For Paper #3, you will research a con or a popular portrayal of a con––a book, a documentary, a movie––and make an argument about how it helps us understand one or more facets of American life. You'll use at least 1 primary source and 4-6 secondary sources, at least 2 of which are peer-reviewed.
Sources Never to Use
► Use relevant keywords. You might start with the name of the con, or con artist, you've chosen -- e.g., Bernard Madoff. If that doesn't bring up enough material, try using a more general word or phrase: e.g., Ponzi schemes.
► Add more keywords that express your idea or claim: e.g., forgery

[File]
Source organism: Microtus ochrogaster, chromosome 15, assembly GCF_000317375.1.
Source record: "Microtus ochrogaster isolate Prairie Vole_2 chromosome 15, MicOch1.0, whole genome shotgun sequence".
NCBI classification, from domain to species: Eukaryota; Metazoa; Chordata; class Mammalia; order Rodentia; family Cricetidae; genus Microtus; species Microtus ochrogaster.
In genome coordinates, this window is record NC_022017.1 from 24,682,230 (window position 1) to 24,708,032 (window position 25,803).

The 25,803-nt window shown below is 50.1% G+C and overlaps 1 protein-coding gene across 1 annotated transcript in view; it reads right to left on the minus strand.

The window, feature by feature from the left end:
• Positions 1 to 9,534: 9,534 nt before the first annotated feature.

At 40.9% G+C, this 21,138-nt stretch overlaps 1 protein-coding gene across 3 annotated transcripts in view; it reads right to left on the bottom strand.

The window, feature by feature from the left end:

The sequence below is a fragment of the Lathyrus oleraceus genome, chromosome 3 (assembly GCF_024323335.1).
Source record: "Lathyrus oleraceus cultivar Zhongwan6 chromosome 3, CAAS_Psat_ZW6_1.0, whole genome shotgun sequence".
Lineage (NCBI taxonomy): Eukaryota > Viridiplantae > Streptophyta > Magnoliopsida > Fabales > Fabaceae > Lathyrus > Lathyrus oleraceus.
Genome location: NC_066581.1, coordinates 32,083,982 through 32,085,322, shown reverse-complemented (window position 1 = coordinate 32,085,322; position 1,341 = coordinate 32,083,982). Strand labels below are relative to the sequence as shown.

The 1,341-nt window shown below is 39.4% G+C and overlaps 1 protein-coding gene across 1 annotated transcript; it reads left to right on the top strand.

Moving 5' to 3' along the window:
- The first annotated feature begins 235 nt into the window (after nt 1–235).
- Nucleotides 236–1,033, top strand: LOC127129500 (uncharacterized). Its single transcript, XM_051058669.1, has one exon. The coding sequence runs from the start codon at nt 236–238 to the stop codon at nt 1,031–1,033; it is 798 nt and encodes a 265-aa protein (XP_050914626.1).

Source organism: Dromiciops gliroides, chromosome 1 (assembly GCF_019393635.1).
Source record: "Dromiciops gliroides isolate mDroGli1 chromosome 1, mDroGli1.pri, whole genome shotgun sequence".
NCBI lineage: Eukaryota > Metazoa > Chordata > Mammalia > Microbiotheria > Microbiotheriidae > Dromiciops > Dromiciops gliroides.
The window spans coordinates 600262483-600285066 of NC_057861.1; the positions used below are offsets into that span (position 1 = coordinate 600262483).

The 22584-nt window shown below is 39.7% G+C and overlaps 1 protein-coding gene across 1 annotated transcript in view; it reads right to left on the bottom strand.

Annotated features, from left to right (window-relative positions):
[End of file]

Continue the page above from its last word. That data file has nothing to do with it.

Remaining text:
► Truncate, or shorten, your keywords with a wildcard character (usually an asterisk) to bring in variations. For example, swindl* will give you search results containing swindler and swindling.
► Use the search options to find your keywords in prominent places, such as the title of an article or the subject.
► Think of synonyms or other alternative words or phrases: e.g., swindle, con, deceive, impersonate, pretend, trick, fool.
► Every database provides ways to narrow your search results. See the examples from HOLLIS on the next tab. You can always turn off a search limit if it proves too restrictive.
► When you find a really good result, see if the description provides other keywords, headings, or tags that will link to similar material.
► Search news databases for facts about the con, the perpetrator, or what changes have been made in reaction to it.
► Scan the bibliography or footnotes of an article or a book for other good sources.
► In HOLLIS records, click on the Subject links to bring up other books or articles on the same subject.